China hopes to expand its growing economic and political clout at the Nonaligned Movement summit, influence that analysts say will come at the expense of the United States, which passed up a similar invitation to attend as an observer.
Led by China’s Vice Minister of Foreign Affairs Yang Jiechi, the Chinese delegation plans to hold bilateral meetings with a number of Latin American countries and strengthen China’s ties to the region where its trade has soared. China’s imports from Latin America quintupled to $20.3 billion and exports to the region tripled to $15.4 billion from 2000 to 2004, according to the International Monetary Fund.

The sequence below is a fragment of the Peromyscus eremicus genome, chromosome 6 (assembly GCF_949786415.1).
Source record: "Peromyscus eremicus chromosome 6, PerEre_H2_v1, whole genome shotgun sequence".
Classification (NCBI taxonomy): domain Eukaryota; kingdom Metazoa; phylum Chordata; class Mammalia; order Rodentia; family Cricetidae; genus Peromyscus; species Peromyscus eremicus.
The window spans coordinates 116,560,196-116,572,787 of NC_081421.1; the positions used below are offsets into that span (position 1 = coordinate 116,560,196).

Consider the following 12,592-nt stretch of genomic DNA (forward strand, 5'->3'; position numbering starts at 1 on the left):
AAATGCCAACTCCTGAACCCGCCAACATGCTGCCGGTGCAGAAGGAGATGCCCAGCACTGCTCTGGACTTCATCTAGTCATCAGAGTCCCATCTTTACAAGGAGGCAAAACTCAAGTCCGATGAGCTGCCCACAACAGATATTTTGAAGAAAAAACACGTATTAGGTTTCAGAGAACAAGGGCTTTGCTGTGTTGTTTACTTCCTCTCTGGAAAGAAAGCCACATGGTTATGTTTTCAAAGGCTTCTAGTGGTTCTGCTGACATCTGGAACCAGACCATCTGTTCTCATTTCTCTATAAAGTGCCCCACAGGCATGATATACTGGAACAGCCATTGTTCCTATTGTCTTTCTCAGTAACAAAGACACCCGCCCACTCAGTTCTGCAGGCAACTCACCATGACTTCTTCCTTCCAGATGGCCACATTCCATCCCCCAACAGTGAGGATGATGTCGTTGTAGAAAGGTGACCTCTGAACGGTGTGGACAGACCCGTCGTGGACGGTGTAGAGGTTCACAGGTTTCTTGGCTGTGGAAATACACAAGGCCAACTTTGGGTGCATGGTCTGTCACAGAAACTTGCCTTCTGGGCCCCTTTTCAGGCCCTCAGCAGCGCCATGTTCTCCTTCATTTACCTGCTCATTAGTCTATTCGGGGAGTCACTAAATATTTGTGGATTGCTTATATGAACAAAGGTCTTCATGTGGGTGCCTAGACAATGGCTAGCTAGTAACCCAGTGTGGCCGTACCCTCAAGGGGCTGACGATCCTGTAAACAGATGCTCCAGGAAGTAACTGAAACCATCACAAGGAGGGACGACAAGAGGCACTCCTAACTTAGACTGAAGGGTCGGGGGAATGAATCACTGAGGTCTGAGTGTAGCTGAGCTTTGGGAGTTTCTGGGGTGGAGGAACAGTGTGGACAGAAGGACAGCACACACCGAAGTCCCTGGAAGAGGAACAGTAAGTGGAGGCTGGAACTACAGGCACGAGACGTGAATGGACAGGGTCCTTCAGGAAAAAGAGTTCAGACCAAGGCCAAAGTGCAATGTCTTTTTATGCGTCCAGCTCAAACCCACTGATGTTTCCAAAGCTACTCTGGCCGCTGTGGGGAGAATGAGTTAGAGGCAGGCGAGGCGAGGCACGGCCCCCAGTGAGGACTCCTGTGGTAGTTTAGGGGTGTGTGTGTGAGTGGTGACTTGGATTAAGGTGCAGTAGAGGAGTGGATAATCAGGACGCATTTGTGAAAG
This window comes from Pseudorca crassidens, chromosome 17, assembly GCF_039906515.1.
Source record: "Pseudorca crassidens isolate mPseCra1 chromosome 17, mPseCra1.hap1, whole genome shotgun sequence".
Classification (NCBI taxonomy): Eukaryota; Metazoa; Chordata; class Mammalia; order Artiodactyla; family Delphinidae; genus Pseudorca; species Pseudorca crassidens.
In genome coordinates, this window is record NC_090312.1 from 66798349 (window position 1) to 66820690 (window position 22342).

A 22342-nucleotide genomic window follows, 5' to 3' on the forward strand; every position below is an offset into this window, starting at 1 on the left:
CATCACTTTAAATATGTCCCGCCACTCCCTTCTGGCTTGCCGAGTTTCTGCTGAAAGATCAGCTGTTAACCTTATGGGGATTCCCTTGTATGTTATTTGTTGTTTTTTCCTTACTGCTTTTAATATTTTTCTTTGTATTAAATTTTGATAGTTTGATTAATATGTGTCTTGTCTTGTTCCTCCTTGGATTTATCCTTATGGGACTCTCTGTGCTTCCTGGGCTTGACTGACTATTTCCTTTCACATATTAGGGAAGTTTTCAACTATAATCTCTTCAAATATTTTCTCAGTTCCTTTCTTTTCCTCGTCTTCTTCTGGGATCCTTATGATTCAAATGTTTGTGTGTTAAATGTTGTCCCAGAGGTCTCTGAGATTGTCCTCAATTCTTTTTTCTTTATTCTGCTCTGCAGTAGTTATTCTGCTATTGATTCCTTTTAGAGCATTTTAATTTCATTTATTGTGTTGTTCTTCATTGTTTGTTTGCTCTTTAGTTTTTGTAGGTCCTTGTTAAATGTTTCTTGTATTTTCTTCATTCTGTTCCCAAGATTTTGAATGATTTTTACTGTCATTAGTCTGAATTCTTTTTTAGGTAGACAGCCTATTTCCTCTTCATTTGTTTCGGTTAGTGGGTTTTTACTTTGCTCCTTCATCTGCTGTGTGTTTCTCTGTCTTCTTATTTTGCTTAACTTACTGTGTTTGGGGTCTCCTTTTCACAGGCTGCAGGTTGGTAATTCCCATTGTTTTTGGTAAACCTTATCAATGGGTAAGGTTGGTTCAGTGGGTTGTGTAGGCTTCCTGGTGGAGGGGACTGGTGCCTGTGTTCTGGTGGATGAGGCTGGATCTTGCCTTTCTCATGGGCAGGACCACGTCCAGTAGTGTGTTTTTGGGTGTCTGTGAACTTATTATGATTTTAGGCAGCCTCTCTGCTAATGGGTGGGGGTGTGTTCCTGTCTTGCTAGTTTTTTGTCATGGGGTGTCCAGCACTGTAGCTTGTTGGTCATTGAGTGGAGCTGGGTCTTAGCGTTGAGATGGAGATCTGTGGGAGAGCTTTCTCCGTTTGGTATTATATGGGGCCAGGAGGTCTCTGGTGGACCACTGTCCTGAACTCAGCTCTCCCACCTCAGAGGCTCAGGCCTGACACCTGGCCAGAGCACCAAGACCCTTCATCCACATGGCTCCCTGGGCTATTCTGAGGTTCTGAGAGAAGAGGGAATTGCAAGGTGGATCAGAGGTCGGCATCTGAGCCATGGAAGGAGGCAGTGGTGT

The administration of President George W. Bush has declined to attend the summit, and a press officer at the U.S. Interests Section in Havana said it wouldn’t comment on the Nonaligned Movement. [Full Text]
See today’s press release of the summit; and more analysis by Jamestown Foundation’s China’s Encroachment on America’s Backyard and Heritage Foundation’s Balancing China’s Growing Influence in Latin America